10 Principles of Wraparound

CFT/ISP – The Camden County Partnership for Children (CCPFC) is not a treatment or social service program. We help families find, create and develop options that will support them while they work on solutions to their problems. The Child and Family Team is a crucial part of the process. The Team helps families help themselves. CCPFC helps the Team by providing the structure for the Team meetings and by helping put in place the Individual Service Plan (ISP) that the Team creates. This is called “Care Management.”

Each family’s ISP – Structured around basic measurable, immediate and long term goals- is developed by a Child & Family Team (CFT) comprised of both “natural” and “formal” supports who are integrally involved with the family and play an important role in the child’s life. Natural supports may include relatives, clergy, friends, neighbors, and coaches. Formal supports may include therapists, teachers, probation officers or other professionals who are current or potential service providers to the family.

The child’s primary caregiver is a key member of the Team and must take ownership of the ISP in order for it to succeed. All team members are required to commit to doing “whatever it takes” to help the child and the family achieve positive outcomes. Family preferences, culture, and values determine the size and composition of the Team, which evolves and changes over time as the family relationships, interests, and needs change.

The CFT’s ultimate objective is to develop, refine, and execute, the ISP based upon wraparound values and strength-based planning. The ISP will address all areas of the child’s life, including family interactions, safety concerns, emotional/psychological supports, educational objectives, legal issues, and medical concerns. Copies of the ISP are distributed to each Team member.


The Ten Principles of the Wraparound process

The National Wraparound initiative recently revisited previous descriptions of these basic principles and more fully described them, subjecting them to a consensus building process and an explication of some of the challenges in achieving them in “real world” practice. These principles are presented below.

1. Family voice and choice.

Family and youth/child perspectives are intentionally elicited and prioritized during all phases of the wraparound process. Planning is grounded in family members’ perspectives, and the team strives to provide options and choices such that the plan reflects the family values and preferences.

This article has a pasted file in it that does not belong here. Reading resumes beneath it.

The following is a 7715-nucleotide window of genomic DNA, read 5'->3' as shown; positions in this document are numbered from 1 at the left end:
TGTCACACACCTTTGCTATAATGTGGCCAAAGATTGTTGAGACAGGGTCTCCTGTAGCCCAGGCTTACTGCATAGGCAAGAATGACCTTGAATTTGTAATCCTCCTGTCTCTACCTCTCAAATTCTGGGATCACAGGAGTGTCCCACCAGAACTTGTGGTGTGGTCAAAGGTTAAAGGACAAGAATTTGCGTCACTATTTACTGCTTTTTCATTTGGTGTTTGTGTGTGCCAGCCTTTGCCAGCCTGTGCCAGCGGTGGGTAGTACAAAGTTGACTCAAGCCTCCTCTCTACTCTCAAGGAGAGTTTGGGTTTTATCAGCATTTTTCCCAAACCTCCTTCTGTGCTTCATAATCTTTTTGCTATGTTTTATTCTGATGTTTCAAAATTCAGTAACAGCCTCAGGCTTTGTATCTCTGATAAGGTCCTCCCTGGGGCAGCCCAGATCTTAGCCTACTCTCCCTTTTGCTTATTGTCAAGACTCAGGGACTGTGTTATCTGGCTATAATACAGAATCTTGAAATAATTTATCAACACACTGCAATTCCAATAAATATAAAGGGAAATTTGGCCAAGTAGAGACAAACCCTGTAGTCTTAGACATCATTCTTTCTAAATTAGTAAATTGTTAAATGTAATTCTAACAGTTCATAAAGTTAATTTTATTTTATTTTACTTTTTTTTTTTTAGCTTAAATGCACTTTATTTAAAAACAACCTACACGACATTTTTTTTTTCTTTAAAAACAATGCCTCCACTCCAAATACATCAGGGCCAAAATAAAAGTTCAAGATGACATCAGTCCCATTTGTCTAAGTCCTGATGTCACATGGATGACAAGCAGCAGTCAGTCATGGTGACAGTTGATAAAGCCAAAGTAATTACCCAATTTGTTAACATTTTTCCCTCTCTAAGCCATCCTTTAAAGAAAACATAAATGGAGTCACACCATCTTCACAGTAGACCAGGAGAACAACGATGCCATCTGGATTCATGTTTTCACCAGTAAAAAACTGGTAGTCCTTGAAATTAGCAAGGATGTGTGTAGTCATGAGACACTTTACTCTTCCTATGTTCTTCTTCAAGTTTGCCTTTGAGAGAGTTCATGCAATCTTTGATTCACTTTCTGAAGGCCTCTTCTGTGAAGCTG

2. Team based.

The wraparound team consists of individuals agreed upon by the family and committed to them through informal, formal, and community support and services relationships.

3. Natural supports.

The team actively seeks out and encourages the full participation of team members drawn from family members’ networks of interpersonal and community relationships. The wraparound plan reflects activities and interventions that draw on sources of natural support.

4. Collaboration.

Team members work cooperatively and share responsibility for developing, implementing, monitoring, and evaluating a single wraparound plan. The plan reflects a blending of team members’ perspectives, mandates, and resources. The plan guides and coordinates each team members’ work towards meeting the teams’ goals.

5. Community-based.

The wraparound team implements service and support strategies that take place in the most inclusive, most responsive, most accessible, and least restrictive settings possible, and that safely promote child and family integration into home and community life.

6. Culturally competent.

The wraparound process demonstrates respect for and builds on the values, preferences, beliefs, culture and identity of the child/youth and family, and their community.

7. Individualized.

To achieve the goals laid out in the wraparound plan, the team develops and implements a customized set of strategies, support and services.

8. Strengths based.

The wraparound process and the wraparound plan identity, build on, and enhance the capabilities, knowledge, skills, and assets of the child and family, their community, and other team members.

9. Persistence.

Despite challenges, the team persist in working toward the goals included in the wraparound plan until the team reaches agreement that a formal wraparound process is no longer required.

10. Outcome based.

The team ties the goals and strategies of the wraparound plan to observable or measurable indicators of success, monitors progress in terms of these indicators, and revise the plan accordingly.

Call (877) 652-7624 or visit www.performcarenj.org